Iraq: Is it a mistake to bring home U.S. troops?

Iraq's stability is extremely fragile, and the possibility of renewed conflict among Sunnis, Shiites, and Kurds is all too real.

When he announced last week that all U.S. troops would leave Iraq by the end of this year, said Victor Davis Hanson in, President Obama did his best to spin it as a victory—a fulfillment of a 2008 campaign pledge. After nine years, he said, U.S. troops would leave “with their heads held high, proud of their success. America’s war in Iraq will be over.” What everyone knows, however, is that the administration wanted to keep a residual force of about 3,000 troops there, because Iraq’s stability remains very fragile. Radicals still detonate car and suicide bombs on a regular basis, the government remains bitterly divided and ineffective, and there’s a continuing possibility that friction among Sunnis, Shiites, and Kurds will erupt into civil war. But Iraqi Prime Minister Nouri al-Maliki refused to grant U.S. troops immunity from prosecution in Iraqi courts, and as a result, America “simply quit and bugged out.” If Iraq melts down in the future, said Max Boot in, Obama will bear full responsibility. He could have finessed some “face-saving” formula on the issue of immunity had he wanted to keep troops there, but instead he took the easy way out. To gain political credit for ending the war, Obama “risks undoing all the gains that so many Americans, Iraqis, and other allies have sacrificed so much to achieve.”

To blame Obama is absurd, said Marc Lynch in It was President Bush who signed a formal agreement with the Iraqi government in 2008 to withdraw all troops by the end of 2011. And the reality on the ground is that most Iraqis are very jealous of their sovereignty, and “simply didn’t want U.S. troops to stay.” Neither do most war-weary Americans, which is why our imminent departure “should be a cause for real celebration.” Iraqi democracy may still be in its troubled infancy, said E.J. Dionne in, but a few thousand U.S. troops would hardly guarantee stability. And what if they were attacked by the Shiite militias who resent our presence there? Would we send more troops to defend our tiny fighting force, and get sucked back in? America has already sacrificed 4,400 dead, 32,000 wounded, and at least $1 trillion on this ill-conceived war. Enough.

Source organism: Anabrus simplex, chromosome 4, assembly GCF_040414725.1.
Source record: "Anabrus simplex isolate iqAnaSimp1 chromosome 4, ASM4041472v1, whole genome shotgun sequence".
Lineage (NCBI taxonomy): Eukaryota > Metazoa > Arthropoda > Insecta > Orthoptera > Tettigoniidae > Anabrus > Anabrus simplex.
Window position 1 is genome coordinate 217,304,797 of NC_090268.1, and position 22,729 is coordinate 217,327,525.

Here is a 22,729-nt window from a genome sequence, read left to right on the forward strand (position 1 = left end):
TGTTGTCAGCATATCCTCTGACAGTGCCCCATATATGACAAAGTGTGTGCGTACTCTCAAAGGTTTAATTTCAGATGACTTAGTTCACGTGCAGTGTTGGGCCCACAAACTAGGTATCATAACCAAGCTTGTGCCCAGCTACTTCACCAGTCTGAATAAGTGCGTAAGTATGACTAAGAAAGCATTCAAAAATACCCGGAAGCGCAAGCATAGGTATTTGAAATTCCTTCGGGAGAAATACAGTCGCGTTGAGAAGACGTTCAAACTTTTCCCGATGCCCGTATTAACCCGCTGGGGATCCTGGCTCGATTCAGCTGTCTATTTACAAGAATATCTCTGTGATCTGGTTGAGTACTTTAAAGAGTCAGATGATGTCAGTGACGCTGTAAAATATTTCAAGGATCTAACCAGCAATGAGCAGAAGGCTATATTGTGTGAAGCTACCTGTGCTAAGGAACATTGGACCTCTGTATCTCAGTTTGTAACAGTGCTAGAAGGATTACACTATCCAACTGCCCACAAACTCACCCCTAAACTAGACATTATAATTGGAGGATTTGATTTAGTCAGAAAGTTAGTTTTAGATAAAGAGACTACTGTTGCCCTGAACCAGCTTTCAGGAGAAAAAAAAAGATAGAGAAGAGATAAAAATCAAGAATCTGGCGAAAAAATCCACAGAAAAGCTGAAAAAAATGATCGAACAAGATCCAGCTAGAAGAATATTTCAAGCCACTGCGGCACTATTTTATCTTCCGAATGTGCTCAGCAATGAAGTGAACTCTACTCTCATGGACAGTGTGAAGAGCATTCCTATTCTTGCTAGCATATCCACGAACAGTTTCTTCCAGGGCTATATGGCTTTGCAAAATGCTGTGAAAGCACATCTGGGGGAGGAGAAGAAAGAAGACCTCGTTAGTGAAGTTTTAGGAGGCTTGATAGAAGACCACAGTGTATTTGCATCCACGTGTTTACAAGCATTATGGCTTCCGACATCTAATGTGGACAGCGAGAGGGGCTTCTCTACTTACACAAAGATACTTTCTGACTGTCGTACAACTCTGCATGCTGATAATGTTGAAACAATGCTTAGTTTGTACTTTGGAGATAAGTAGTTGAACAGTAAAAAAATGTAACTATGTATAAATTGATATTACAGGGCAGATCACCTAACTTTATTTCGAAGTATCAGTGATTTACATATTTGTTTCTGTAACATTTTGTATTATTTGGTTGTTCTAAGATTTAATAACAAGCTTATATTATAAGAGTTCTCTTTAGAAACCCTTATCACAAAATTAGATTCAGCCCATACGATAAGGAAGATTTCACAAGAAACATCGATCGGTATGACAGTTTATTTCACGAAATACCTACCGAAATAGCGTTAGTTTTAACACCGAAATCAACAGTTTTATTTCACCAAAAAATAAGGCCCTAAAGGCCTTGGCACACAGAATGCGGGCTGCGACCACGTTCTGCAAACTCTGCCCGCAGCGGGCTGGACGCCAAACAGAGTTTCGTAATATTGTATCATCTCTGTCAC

Obama probably had no choice, said Fareed Zakaria in, but make no mistake: Our departure will mark a clear disappointment for the U.S., and a “strategic victory” for Iran. The Iranians enjoy close ties to Iraq’s Shiite majority, including Prime Minister Maliki. He and President Jalal Talabani are both known to be friendly with the head of Iran’s Quds security force. With U.S. forces gone, said in an editorial, our political influence over the Iraqi government will wane, and the Shiites running the country will “tilt more and more Iran’s way.”

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But “wasn’t self-determination what the neocons always wanted” for Iraq? said Andrew Sullivan in The stated goal of those who promoted this war was to get rid of dictator Saddam Hussein, and establish Iraq as a democracy. That mission, at long last, has been accomplished. If Iraq’s democratically elected government and the majority of the Iraqi people want us to leave, how can we say no? Or was the neocons’ real goal to turn Iraq into a “neo-imperial satellite in the Middle East,” from which to project U.S. power? Sorry, but the Iraqis aren’t interested in serving as a U.S. military base. Look: If Iraq someday collapses into civil war, it won’t be Obama’s fault. “It will be because the entire project was built on wishful thinking from the get-go.”

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